Slum tourism is becoming increasingly popular amongst international travel visitors, but is it an ethical or socially acceptable travel experience? Many would argue no. Here is some background on the controversial travel trend.

Posted on : 2020-02-05 09:43:22

Slum tourism: what is it?

The United Nations defines a slum as a ‘run down area of a city characterised by substandard housing and squalor and lacking in tenure security’.

The popularity of slum tourism has rapidly increased in recent years, with slums around the world seeing millions of visitors each year. While slum tourism is nothing new, it’s grown into a legitimate global industry. Tour operators now promote visits to places like the favelas of Rio, the barrios of Medellín, the townships of Cape Town and Johannesburg, the sprawling slums of Mumbai and New Delhi, and even the skid row areas of Detroit, LA and Berlin. A slum tour may contain a variety of components, from visits to schools, community projects and orphanages, to a jaunt around a local market. Some tours may even include a cookery lesson at an inhabitants home. Much of the time, a slum tour will focus on sites that show betterment to the community and include suggestions on how you can lend your support. Slums are often known as being vibrant and hectic areas, rife with small businesses and trade. Many tours will capitalise on these aspects, presenting a slum as an area of development and urban life. Slum tourism has the potential to be a contributor to economic and social growth in local communities. However, it’s often difficult to judge whether this type of tourism truly benefits impoverished areas. Who truly makes money from these tours? How do local people feel about moneyed tourists coming into their communities? These are key question that need considering.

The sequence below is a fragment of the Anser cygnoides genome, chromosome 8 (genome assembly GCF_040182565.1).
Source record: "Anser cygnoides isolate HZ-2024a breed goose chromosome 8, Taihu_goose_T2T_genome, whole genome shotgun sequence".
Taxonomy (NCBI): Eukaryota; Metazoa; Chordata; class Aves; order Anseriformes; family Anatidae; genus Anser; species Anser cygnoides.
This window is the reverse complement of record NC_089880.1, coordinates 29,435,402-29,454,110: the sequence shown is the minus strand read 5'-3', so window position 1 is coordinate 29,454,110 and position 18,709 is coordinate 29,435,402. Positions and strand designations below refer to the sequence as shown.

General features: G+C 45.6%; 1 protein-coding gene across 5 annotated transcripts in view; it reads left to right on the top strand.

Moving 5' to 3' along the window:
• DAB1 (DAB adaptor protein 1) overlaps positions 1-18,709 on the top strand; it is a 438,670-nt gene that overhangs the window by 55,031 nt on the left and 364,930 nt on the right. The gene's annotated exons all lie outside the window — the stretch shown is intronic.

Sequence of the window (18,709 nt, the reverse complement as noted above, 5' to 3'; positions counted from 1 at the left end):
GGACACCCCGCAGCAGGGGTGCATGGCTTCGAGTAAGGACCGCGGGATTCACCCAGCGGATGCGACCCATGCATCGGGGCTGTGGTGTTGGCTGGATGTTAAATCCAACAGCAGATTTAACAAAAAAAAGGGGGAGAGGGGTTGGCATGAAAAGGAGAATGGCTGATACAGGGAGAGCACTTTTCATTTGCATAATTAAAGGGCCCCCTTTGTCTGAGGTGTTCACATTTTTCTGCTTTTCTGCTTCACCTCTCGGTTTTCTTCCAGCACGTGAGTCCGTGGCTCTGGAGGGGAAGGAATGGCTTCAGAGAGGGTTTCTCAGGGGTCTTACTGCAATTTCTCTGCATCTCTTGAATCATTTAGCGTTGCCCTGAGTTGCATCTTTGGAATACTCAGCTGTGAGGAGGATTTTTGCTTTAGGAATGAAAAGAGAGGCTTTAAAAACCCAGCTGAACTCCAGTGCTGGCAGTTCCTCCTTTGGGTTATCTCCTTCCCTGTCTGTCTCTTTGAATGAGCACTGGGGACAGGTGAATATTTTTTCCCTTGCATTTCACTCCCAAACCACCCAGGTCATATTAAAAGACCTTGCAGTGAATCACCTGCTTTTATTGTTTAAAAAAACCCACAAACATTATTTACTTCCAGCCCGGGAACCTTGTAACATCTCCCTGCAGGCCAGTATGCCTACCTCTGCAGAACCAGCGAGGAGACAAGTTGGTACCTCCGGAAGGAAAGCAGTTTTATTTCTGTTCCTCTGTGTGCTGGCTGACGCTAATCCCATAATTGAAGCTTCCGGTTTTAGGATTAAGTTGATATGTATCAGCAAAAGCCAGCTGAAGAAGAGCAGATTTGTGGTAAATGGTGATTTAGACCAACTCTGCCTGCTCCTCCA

View of slums on the shore of Mumbai, India

Why is it so popular?



After the movie Slumdog Millionaire was released, Mumbai’s Dharavi Slum saw a major increase in visitors and even became TripAdvisor’s favorite tourist experience in India in 2019, beating out the Taj Mahal.
Increased interest in slum tourism can be partially attributed to the development of new technology, particularly in photography and filmmaking.
After the movie Slumdog Millionaire was released, Mumbai’s Dharavi Slum saw a major increase in visitors and even became TripAdvisor’s favorite tourist experience in India in 2019, beating out the Taj Mahal. Similarly, the ‘Pablo Escobar Tour’ in Medellín has risen in popularity since the release of Netflix’s ‘Narcos’ series. The ‘narco-tour’ allows visitors to explore the Pablo Escobar barrio, La Comuna 13 and the Cathedral where Escobar was incarcerated. Global attention to political figures and struggles, as well as urban exploration all factor in to contribute to the popularity of visiting a slum area.
Comuna 13 in Medellín, Columbia was once considered one of the most dangerous communities in the word


Post conflict, or ‘phoenix’ tourism, is tourism that takes place in a country after political unrest, war, or damaging weather events. Often, after a major conflict, policy makers will look for ways to rebuild the economy. One way this has been done is by development of tourism in poorer areas, including undocumented tours, small business enterprise development and simple accommodation startups.